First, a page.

New leadership, same old problems
It's a big deal for the NHS in England after nearly six years with a secretary of state with whom it had become very familiar. Jeremy Hunt was the longest serving health secretary since the post was created. His departure to the Foreign Office is akin to regime change.
Now, the health world will have to tune in to the thinking of his successor, Matt Hancock. So what difference will his arrival make and how will he deal with the unrelenting pressures on the health service and his first winter in the job?
The new health and social care secretary "loves a bit of digital", according to a Whitehall source. Matt Hancock launched his own smartphone app in February, encouraging users to find out about his role as culture secretary and a Suffolk MP and offering "a chance for you to tell me what you think". There will be no shortage of responses from NHS staff and patients now that he has started his new role.
Mr Hancock's enthusiasm for the digital agenda will no doubt be focused on the drive to create a paperless NHS in England by 2023. The original target for the full digitisation of NHS records was 2020 but this was quietly sidelined when critics argued it was too ambitious.
An NHS app allowing GP appointments to be booked and repeat prescriptions to be ordered is due to be launched later in the year. The new secretary of state will be keen to promote it.
So far, so straightforward. The government recently unveiled a new funding package for the NHS in England. Jeremy Hunt quit while he was ahead, having taken credit for pushing the chancellor into allocating 3.4% annual real funding increases, well ahead of the past few years.
But for Mr Hancock, now comes the hard part as he has to try to ensure the money makes a difference on the front line.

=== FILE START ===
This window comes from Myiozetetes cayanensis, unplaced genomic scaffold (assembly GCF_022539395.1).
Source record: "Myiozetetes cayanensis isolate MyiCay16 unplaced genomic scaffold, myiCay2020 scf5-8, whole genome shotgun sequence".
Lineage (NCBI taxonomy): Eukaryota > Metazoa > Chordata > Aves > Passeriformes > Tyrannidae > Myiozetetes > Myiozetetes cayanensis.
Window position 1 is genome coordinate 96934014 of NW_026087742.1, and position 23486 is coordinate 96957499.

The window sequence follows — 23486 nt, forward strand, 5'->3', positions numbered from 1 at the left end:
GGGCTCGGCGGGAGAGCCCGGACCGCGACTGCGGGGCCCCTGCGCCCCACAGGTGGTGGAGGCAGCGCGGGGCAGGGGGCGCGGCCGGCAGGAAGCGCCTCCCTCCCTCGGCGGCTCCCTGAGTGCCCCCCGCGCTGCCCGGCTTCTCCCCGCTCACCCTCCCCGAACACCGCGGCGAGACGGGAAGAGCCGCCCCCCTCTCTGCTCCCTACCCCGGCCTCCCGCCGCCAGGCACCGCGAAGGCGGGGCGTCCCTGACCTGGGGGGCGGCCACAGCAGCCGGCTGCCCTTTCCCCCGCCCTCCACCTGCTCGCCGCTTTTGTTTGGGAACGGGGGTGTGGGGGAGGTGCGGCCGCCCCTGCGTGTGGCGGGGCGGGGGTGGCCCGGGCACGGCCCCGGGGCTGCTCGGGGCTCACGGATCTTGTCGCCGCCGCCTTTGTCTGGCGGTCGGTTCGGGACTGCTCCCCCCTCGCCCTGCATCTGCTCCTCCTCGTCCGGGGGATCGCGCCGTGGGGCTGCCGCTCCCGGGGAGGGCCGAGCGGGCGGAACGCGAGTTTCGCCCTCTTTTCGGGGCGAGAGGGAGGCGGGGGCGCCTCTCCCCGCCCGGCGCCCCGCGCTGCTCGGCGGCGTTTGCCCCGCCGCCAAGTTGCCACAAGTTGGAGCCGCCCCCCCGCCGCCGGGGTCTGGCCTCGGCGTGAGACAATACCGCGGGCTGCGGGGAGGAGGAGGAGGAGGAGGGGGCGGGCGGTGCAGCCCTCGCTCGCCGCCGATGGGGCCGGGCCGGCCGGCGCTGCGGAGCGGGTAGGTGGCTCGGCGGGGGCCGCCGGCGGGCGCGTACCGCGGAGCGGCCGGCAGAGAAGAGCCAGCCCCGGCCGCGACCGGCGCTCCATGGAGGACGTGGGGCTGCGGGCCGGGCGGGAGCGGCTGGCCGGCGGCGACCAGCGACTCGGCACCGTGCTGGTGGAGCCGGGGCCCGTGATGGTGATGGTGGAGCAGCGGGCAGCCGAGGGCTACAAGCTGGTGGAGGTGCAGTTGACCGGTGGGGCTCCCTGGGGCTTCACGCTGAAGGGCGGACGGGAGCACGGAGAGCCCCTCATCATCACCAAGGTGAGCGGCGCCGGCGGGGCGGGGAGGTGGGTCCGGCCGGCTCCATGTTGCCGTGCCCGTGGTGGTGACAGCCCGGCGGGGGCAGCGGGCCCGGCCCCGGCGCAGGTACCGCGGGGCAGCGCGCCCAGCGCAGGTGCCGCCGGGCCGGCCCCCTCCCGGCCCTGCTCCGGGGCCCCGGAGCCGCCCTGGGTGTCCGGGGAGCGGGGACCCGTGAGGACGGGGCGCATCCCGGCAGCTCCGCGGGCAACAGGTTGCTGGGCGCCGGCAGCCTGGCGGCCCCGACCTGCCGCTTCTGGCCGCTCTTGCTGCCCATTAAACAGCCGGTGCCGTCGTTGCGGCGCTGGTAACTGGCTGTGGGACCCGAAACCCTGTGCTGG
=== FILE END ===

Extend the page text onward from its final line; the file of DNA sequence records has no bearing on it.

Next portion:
Health think tanks argue that the 3.4% is really only enough to cope with rising demand, never mind improving care.
Hospital sources point out that the new money won't come to the NHS until next year.
Nothing extra so far has been allocated for this winter and the intense pressure seen in the first months of this year is likely to be repeated.
There is every chance that waiting lists for routine surgery will get longer and accident and emergency performance won't get better.
Even with the £6bn cash boost next year, there are warnings that there won't be any rapid improvement.
NHS Providers, representing health trusts in England, says getting back to the 18-week target for waits for non-urgent surgery will swallow up nearly £1bn a year for three years.
Taking into account all areas of NHS spending, the organisation concludes that "recovering lost ground would take up much if not most of the additional NHS spending, restricting the options for other key priorities".
Mr Hancock, a former Bank of England economist, used to work for George Osborne when he was shadow chancellor.
He is steeped in orthodox Treasury thinking, which includes deep suspicion of pleading by big spending departments.
But now, at Health and Social Care, he is in charge of Whitehall's biggest spender of all, with nearly £130bn a year.
His instincts will be to tell the service to get on with job with the money it has. But that conviction will be tested in the depths of winter if hospitals are struggling to cope.
Mr Hancock still has work to do with the Chancellor Philip Hammond.
The funding deal announced by Theresa May and Jeremy Hunt covers NHS England but not areas such as public health and budgets for training new doctors and nurses.
These budgets were squeezed in the last spending review and the health world will closely scrutinise new agreements set to be announced later this year.
The thorniest problem in Mr Hancock's in-tray is social care. A reform plan for England due this summer was postponed until the autumn.
Ministers, it seemed, did not have the bandwidth to work out both NHS funding plans and policies for social care.
The new secretary of state has to decide how to cap the costs paid by individuals and families and to ensure a fair outcome for all taxpayers.
Richard Humphries, of the King's Fund think tank, has highlighted a blog written by Matt Hancock on the Conservative Home website in 2012.
In it, he advocated measures to encourage the private insurance market to allow people to cover future care bills.
"If the government can raise awareness of the potential costs and make attractive policies commercially viable, then we can reduce the cost - a virtuous circle," he wrote.
These thoughts will no doubt be put to him as the date for the social care policy paper draws nearer.
Mr Hunt tweeted that it was a "massive wrench for me to leave health".
He may privately reflect that he has moved on at a good time and that touring the world's capitals and ministries as foreign secretary will be more straightforward than navigating another NHS winter.
Over now to Matt Hancock.